For those interested, we were presented with was a six course meal that began with lobster on shitake and a stilton puff with quince paste. We were then treated to a beef consommé. The next plate offered seared halibut cheeks, nori wrapped house smoked trout, ginger soy hollandaise, bok choy & tobiko. After swooning over these culinary delights, we feasted on the main course - black truffle stuffed PVF chicken breast, foie gras poëlé, baby beets, cassava chips & organic chokecherry reduction. The dessert was a delectable carmincello float with dark chocolate mousse on candied fruit & kirsch empress rice.

To repeat, I highly recommend Calories.

What to Drink: A Sex and Candy Martini or The Firefly at 6Twelve on Spadina.

Quirk to Discover: Read the plaque on the Wilfred Laurier-John Diefenbaker Statue on 21st Street. Their chance encounter on Laurier's visit to Saskatoon had a young, paper carrying Diefenbaker chatting with the Prime Minister for a half hour before excusing himself to ensure the day's papers were delivered. As the tale goes, Dief excused himself by remarking, "Excuse me Prime Minister, I can't waste any more time talking to you, I have papers to deliver."

Blue Print

Watching movies, driving down the street, talking to friends about real estate, any of these occurrences is as likely as another to lead Greg and I to a discussion on the sorts of homes we envision ourselves inhabiting. In pursing these conversations with him, I think short term and long term. I debate the merits of a jelly bean row house in St. John's, a condominium in English Bay, Vancouver, and an 'Edmonton-Special' in our current city. My mind runs over different cities and locations, not to mention lifestyles. In pursuing my daydreams a little further, I came across Small Blue Printer Dot Com. As I munched on my brown bagged lunch today, I took a moment to design one housing possibility.

Inspired by a home in Palm Springs, California, designed by Richard Neutra in 1937, this is the house I would love to build to maximize a rocky ocean view (such as this one) just outside my hometown of St. John's, Newfoundland and Labrador. This is the inspiration:




Though the view would be quite different from the dessert the inspiration inhabits, I cannot think of a more fantastic way to watch the seasons change. With so many windows you'd experience the eye of a snowstorm, watch icebergs drift by as you washed dishes and feel the warm sun heat the living room on a bright summer day.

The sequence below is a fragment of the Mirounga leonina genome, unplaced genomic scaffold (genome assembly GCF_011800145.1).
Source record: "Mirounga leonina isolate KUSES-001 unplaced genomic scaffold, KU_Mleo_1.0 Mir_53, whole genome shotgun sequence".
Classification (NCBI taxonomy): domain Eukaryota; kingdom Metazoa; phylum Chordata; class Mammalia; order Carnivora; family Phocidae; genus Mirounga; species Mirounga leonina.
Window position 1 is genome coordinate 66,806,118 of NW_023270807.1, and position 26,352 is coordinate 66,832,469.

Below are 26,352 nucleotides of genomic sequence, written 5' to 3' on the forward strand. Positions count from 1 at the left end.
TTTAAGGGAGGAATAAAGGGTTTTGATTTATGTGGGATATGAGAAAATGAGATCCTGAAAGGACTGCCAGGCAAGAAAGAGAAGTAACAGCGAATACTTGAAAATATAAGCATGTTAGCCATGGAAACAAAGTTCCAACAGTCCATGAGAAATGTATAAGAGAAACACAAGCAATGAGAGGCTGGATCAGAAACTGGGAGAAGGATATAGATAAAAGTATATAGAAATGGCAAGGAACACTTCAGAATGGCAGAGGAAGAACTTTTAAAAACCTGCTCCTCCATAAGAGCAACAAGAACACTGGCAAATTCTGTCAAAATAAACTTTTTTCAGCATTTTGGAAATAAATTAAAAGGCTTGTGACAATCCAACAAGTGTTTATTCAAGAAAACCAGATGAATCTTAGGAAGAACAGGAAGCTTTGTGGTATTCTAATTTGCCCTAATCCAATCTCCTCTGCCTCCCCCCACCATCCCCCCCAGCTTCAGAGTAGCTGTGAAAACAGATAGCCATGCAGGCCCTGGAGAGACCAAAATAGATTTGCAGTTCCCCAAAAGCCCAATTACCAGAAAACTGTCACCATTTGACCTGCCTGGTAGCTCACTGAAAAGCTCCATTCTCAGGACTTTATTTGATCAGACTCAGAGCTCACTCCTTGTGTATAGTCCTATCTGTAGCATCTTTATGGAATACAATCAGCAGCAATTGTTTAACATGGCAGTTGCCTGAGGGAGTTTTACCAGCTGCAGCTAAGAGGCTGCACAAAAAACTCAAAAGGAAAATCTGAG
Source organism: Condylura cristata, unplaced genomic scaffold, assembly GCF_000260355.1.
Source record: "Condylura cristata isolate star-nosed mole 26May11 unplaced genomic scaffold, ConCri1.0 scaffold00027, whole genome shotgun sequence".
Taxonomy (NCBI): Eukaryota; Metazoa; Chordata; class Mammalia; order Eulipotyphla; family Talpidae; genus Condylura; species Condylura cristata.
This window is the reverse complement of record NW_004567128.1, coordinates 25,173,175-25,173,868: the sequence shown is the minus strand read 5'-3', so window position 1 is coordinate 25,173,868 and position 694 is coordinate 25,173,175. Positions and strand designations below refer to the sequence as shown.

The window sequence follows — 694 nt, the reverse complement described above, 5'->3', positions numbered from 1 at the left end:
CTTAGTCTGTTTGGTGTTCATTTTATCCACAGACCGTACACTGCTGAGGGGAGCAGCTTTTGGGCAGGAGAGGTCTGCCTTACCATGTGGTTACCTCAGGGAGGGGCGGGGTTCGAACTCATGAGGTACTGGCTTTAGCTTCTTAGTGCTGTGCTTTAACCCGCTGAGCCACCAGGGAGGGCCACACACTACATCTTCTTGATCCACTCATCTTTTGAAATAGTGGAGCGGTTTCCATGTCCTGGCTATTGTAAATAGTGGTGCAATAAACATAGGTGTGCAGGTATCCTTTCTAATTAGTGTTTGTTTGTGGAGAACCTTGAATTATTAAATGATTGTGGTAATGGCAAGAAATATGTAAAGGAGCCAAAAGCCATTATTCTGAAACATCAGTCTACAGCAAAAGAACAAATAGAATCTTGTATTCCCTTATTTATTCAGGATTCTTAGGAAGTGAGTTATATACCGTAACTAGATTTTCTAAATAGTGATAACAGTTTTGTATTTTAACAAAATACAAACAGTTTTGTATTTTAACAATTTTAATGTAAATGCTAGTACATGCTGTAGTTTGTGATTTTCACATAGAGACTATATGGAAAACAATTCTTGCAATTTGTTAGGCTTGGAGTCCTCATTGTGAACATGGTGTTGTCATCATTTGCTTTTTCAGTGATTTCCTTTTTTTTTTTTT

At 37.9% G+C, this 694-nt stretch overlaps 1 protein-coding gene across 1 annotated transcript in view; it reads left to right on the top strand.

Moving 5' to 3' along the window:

Here is my interpretation:


While the plot of land I've envisioned for this house is considerably larger than the construction above requires, it would make a great opportunity for gardening, tree houses, and income - by selling off unused acres.

Feb. 13, 2009

Happy

Happy (slightly early) Valentine's Day!



Tomorrow Greg and I are awaking early to hit the open road to Saskatoon: the Paris of the Prairies. One of my 'life' to do list items is to visit all 13 Canadian provinces and territories. Saskatchewan is one of the unvisited jurisdictions on my list (Manitoba, the Yukon, the Northwest Territories and Nunavut are the others). Greg romantically suggested we tick off another province this Valentine's Day/Family Day weekend. Though Greg drove across the country in a big red fire truck after finshing undergrad in Nova Scotia (I cannot make this stuff up), this is the first time either of us will be spending time in Saskatoon.

I hope you all have an enjoyable and relaxing weekend!

Shoes

I certainly do not have a shoe fetish. Unlike seemingly everyone else in Edmonton, I do not go ga-ga for a trip to Gravity Pope. But... as I look at my tired brown winter boots, complete with salt stains and worn patches that were purchased in Brussels years ago, I do look forward to slipping on shoes to head to work in the next few months. I mastered the art of the stiletto for the office this fall. This new found confidence has opened up a range of shoe options that I had previously shied away from. I still remain true to my love of flats though.

Here are some of the shoes on my dream must-have spring shopping list:

Miu Miu, Sequin Embellished Flats - I'd wear them with dark skinny jeans and a black t-shirt

Marc by Marc Jacobs, Peep-Toe Pump - I'd wear them with a black pencil skirt and a thin knit black v-neck sweater
Stella McCartney, Cherry Thong Sandals - I''d wear them with jean shorts and a white tank